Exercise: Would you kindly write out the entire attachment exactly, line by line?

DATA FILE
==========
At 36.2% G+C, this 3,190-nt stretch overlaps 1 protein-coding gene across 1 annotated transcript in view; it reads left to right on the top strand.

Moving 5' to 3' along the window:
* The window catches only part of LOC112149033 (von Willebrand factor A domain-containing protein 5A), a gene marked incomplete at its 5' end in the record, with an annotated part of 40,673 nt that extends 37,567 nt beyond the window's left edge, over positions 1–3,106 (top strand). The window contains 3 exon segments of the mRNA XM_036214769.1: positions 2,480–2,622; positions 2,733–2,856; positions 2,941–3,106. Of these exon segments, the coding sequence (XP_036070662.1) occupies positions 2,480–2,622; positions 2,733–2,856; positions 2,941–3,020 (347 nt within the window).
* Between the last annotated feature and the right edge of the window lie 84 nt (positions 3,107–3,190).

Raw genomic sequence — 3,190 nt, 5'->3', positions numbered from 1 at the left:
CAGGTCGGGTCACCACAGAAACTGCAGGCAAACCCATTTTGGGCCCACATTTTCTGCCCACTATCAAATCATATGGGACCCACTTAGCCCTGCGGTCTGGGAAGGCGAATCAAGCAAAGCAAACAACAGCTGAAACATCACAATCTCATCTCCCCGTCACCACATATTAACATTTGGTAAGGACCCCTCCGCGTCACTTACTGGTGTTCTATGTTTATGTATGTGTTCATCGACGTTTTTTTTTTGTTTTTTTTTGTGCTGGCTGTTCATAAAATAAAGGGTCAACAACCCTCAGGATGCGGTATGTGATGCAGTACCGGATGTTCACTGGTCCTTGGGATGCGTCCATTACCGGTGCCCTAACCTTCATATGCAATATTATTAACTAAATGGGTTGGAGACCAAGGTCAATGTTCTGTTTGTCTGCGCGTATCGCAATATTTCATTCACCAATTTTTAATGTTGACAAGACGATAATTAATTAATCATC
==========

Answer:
At 36.2% G+C, this 3,190-nt stretch overlaps 1 protein-coding gene across 1 annotated transcript in view; it reads left to right on the top strand.

Moving 5' to 3' along the window:
* The window catches only part of LOC112149033 (von Willebrand factor A domain-containing protein 5A), a gene marked incomplete at its 5' end in the record, with an annotated part of 40,673 nt that extends 37,567 nt beyond the window's left edge, over positions 1–3,106 (top strand). The window contains 3 exon segments of the mRNA XM_036214769.1: positions 2,480–2,622; positions 2,733–2,856; positions 2,941–3,106. Of these exon segments, the coding sequence (XP_036070662.1) occupies positions 2,480–2,622; positions 2,733–2,856; positions 2,941–3,020 (347 nt within the window).
* Between the last annotated feature and the right edge of the window lie 84 nt (positions 3,107–3,190).

Raw genomic sequence — 3,190 nt, 5'->3', positions numbered from 1 at the left:
CAGGTCGGGTCACCACAGAAACTGCAGGCAAACCCATTTTGGGCCCACATTTTCTGCCCACTATCAAATCATATGGGACCCACTTAGCCCTGCGGTCTGGGAAGGCGAATCAAGCAAAGCAAACAACAGCTGAAACATCACAATCTCATCTCCCCGTCACCACATATTAACATTTGGTAAGGACCCCTCCGCGTCACTTACTGGTGTTCTATGTTTATGTATGTGTTCATCGACGTTTTTTTTTTGTTTTTTTTTGTGCTGGCTGTTCATAAAATAAAGGGTCAACAACCCTCAGGATGCGGTATGTGATGCAGTACCGGATGTTCACTGGTCCTTGGGATGCGTCCATTACCGGTGCCCTAACCTTCATATGCAATATTATTAACTAAATGGGTTGGAGACCAAGGTCAATGTTCTGTTTGTCTGCGCGTATCGCAATATTTCATTCACCAATTTTTAATGTTGACAAGACGATAATTAATTAATCATC